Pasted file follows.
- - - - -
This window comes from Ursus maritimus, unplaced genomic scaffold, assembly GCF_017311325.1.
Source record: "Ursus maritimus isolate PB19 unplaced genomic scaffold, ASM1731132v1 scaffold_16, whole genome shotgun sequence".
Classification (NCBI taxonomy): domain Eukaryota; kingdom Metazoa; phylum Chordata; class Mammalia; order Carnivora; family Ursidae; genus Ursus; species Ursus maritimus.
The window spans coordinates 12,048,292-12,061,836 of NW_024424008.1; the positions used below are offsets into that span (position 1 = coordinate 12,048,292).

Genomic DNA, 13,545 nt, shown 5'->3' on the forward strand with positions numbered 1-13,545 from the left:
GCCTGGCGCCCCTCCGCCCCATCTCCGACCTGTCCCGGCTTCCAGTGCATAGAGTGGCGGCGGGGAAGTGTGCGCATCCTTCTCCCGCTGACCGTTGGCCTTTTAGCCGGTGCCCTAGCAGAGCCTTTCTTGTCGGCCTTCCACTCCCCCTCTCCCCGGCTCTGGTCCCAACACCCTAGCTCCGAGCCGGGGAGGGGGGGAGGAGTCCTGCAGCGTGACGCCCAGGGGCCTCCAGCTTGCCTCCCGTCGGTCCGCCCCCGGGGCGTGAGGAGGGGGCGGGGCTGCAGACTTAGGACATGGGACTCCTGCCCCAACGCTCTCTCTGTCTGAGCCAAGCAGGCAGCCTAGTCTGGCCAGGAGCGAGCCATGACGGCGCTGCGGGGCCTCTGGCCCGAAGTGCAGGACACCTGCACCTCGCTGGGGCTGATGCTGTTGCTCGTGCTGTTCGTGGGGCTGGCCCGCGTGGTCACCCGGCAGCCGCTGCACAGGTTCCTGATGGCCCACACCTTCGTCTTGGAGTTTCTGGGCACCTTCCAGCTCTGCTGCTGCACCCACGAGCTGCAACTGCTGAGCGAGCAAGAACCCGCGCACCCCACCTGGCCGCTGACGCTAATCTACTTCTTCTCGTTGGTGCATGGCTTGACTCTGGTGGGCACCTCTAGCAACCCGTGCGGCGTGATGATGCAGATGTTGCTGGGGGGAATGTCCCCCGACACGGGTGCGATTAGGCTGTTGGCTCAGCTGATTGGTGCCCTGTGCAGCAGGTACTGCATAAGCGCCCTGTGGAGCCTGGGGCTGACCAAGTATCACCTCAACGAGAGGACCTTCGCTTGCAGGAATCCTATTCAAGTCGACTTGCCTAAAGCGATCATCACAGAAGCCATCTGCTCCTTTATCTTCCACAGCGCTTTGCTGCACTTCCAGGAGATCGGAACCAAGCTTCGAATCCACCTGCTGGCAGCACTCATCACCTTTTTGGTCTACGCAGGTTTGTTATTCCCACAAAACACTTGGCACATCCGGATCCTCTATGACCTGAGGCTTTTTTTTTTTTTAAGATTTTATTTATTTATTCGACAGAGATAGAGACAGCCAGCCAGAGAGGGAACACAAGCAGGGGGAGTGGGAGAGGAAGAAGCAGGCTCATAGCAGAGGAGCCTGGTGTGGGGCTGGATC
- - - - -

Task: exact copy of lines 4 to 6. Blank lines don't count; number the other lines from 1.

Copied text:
The window spans coordinates 12,048,292-12,061,836 of NW_024424008.1; the positions used below are offsets into that span (position 1 = coordinate 12,048,292).

Genomic DNA, 13,545 nt, shown 5'->3' on the forward strand with positions numbered 1-13,545 from the left:
GCCTGGCGCCCCTCCGCCCCATCTCCGACCTGTCCCGGCTTCCAGTGCATAGAGTGGCGGCGGGGAAGTGTGCGCATCCTTCTCCCGCTGACCGTTGGCCTTTTAGCCGGTGCCCTAGCAGAGCCTTTCTTGTCGGCCTTCCACTCCCCCTCTCCCCGGCTCTGGTCCCAACACCCTAGCTCCGAGCCGGGGAGGGGGGGAGGAGTCCTGCAGCGTGACGCCCAGGGGCCTCCAGCTTGCCTCCCGTCGGTCCGCCCCCGGGGCGTGAGGAGGGGGCGGGGCTGCAGACTTAGGACATGGGACTCCTGCCCCAACGCTCTCTCTGTCTGAGCCAAGCAGGCAGCCTAGTCTGGCCAGGAGCGAGCCATGACGGCGCTGCGGGGCCTCTGGCCCGAAGTGCAGGACACCTGCACCTCGCTGGGGCTGATGCTGTTGCTCGTGCTGTTCGTGGGGCTGGCCCGCGTGGTCACCCGGCAGCCGCTGCACAGGTTCCTGATGGCCCACACCTTCGTCTTGGAGTTTCTGGGCACCTTCCAGCTCTGCTGCTGCACCCACGAGCTGCAACTGCTGAGCGAGCAAGAACCCGCGCACCCCACCTGGCCGCTGACGCTAATCTACTTCTTCTCGTTGGTGCATGGCTTGACTCTGGTGGGCACCTCTAGCAACCCGTGCGGCGTGATGATGCAGATGTTGCTGGGGGGAATGTCCCCCGACACGGGTGCGATTAGGCTGTTGGCTCAGCTGATTGGTGCCCTGTGCAGCAGGTACTGCATAAGCGCCCTGTGGAGCCTGGGGCTGACCAAGTATCACCTCAACGAGAGGACCTTCGCTTGCAGGAATCCTATTCAAGTCGACTTGCCTAAAGCGATCATCACAGAAGCCATCTGCTCCTTTATCTTCCACAGCGCTTTGCTGCACTTCCAGGAGATCGGAACCAAGCTTCGAATCCACCTGCTGGCAGCACTCATCACCTTTTTGGTCTACGCAGGTTTGTTATTCCCACAAAACACTTGGCACATCCGGATCCTCTATGACCTGAGGCTTTTTTTTTTTTTAAGATTTTATTTATTTATTCGACAGAGATAGAGACAGCCAGCCAGAGAGGGAACACAAGCAGGGGGAGTGGGAGAGGAAGAAGCAGGCTCATAGCAGAGGAGCCTGGTGTGGGGCTGGATC